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An oligopoly type of market structure


An oligopoly describes a market structure which is dominated by only a small number of firms. This results in a state of limited competition. The firms can either compete against each other or collaborate (see also Cournot vs. Bertrand Competition). By doing so they can use their collective market power to drive up prices and earn more profit.

The oligopolistic market structure builds on the following assumptions: (1) all firms maximize profits, (2) oligopolies can set prices, (3) there are barriers to entry and exit in the market, (4) products may be homogenous or differentiated, and (5) there is only a few firms that dominate the market. Unfortunately, it is not clearly defined what a «few» firms means exactly. As a rule of thumb, we say that an oligopoly typically consists of about 3-5 dominant firms.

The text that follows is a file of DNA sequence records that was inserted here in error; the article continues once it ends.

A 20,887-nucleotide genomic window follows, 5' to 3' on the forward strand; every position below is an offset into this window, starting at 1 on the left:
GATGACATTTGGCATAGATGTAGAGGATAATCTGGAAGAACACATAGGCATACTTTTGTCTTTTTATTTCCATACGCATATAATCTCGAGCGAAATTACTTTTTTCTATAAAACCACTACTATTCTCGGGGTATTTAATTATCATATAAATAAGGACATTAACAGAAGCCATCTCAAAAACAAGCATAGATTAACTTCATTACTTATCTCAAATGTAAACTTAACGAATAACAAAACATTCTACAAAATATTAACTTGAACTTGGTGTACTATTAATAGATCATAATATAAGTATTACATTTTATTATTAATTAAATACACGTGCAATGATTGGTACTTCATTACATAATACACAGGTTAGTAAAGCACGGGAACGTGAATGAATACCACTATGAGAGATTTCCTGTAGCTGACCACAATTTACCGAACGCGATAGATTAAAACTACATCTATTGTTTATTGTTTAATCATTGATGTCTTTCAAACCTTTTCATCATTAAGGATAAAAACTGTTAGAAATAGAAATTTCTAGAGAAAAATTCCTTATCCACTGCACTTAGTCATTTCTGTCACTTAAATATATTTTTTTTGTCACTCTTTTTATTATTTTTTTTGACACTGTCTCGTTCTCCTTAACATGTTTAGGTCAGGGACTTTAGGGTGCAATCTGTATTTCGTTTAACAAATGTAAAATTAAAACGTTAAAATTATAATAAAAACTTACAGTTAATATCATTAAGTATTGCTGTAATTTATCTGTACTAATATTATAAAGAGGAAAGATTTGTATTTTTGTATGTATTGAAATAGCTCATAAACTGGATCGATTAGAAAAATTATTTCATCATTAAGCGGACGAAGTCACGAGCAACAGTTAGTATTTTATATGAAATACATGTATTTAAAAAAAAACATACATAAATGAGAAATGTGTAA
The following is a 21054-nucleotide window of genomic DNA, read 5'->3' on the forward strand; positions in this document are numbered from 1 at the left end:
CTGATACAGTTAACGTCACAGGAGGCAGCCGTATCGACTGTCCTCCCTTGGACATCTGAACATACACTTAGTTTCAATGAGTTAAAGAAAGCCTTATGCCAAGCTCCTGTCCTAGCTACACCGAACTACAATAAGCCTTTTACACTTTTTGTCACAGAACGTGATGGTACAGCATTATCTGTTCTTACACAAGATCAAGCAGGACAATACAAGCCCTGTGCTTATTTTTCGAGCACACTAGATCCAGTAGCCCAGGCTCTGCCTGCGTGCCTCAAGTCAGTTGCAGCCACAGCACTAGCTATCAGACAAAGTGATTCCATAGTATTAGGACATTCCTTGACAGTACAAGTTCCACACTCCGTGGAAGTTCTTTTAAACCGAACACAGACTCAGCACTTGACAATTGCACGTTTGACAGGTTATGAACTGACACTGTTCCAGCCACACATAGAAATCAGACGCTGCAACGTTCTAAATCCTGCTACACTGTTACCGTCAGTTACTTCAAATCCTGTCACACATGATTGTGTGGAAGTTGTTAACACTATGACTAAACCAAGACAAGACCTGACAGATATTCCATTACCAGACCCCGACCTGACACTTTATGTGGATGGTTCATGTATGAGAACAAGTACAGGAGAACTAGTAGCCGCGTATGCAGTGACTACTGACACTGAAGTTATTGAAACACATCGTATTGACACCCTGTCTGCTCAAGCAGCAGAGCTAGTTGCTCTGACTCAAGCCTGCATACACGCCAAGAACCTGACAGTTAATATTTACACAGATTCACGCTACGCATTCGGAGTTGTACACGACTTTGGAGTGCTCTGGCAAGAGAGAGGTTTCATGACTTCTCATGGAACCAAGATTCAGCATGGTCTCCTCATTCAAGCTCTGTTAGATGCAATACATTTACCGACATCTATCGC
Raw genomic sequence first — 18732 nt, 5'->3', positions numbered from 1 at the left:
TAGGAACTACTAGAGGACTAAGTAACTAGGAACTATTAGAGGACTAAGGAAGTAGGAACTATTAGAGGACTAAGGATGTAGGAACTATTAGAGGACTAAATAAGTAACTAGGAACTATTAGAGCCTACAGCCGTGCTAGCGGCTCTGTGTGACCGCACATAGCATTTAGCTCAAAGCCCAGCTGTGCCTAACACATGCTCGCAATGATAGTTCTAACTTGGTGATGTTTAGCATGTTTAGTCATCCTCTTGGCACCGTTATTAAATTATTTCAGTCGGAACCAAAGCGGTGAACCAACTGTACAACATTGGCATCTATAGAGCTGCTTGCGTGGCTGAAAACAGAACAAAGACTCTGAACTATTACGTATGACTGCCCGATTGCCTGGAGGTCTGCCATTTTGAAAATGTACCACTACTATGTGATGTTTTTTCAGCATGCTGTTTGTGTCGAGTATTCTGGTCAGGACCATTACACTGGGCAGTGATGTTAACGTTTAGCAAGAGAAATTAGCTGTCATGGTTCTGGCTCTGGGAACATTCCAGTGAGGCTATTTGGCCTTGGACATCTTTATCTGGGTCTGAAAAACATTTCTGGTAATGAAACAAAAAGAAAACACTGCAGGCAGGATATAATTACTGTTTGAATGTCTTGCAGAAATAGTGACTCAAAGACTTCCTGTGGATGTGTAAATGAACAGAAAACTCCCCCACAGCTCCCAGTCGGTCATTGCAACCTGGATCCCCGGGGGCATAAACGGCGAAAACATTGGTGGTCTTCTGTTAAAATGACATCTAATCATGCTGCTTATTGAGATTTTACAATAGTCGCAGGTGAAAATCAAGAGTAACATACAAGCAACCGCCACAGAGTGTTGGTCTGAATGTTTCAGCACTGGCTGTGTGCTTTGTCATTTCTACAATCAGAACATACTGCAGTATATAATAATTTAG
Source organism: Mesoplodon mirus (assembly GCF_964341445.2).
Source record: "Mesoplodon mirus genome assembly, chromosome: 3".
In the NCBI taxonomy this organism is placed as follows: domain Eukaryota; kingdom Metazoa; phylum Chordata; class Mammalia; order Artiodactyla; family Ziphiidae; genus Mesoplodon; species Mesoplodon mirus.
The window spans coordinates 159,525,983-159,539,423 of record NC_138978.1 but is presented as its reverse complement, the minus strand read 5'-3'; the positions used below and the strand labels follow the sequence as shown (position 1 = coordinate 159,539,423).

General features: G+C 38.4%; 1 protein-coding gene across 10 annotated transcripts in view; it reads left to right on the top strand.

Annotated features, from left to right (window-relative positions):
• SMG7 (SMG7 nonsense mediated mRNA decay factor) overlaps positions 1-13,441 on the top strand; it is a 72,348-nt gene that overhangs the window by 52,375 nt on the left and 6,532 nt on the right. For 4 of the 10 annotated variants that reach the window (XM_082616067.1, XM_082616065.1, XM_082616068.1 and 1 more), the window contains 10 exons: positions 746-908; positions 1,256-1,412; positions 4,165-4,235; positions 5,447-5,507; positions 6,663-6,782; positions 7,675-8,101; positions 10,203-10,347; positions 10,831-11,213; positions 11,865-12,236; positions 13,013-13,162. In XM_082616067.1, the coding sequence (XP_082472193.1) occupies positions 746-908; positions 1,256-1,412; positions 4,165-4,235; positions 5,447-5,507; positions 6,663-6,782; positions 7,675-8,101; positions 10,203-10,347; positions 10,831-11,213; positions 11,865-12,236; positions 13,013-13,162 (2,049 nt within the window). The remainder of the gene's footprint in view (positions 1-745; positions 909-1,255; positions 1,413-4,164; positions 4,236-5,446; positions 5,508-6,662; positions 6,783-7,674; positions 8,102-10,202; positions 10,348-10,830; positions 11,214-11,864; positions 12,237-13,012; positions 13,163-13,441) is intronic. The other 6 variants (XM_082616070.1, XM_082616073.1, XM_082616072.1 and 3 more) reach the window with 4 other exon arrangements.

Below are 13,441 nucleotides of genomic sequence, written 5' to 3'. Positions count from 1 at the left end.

To give an example of an oligopoly, let’s look at the market for gaming consoles. This market is dominated by three powerful companies: Microsoft, Sony, and Nintendo. This leaves all of them with a significant amount of market power.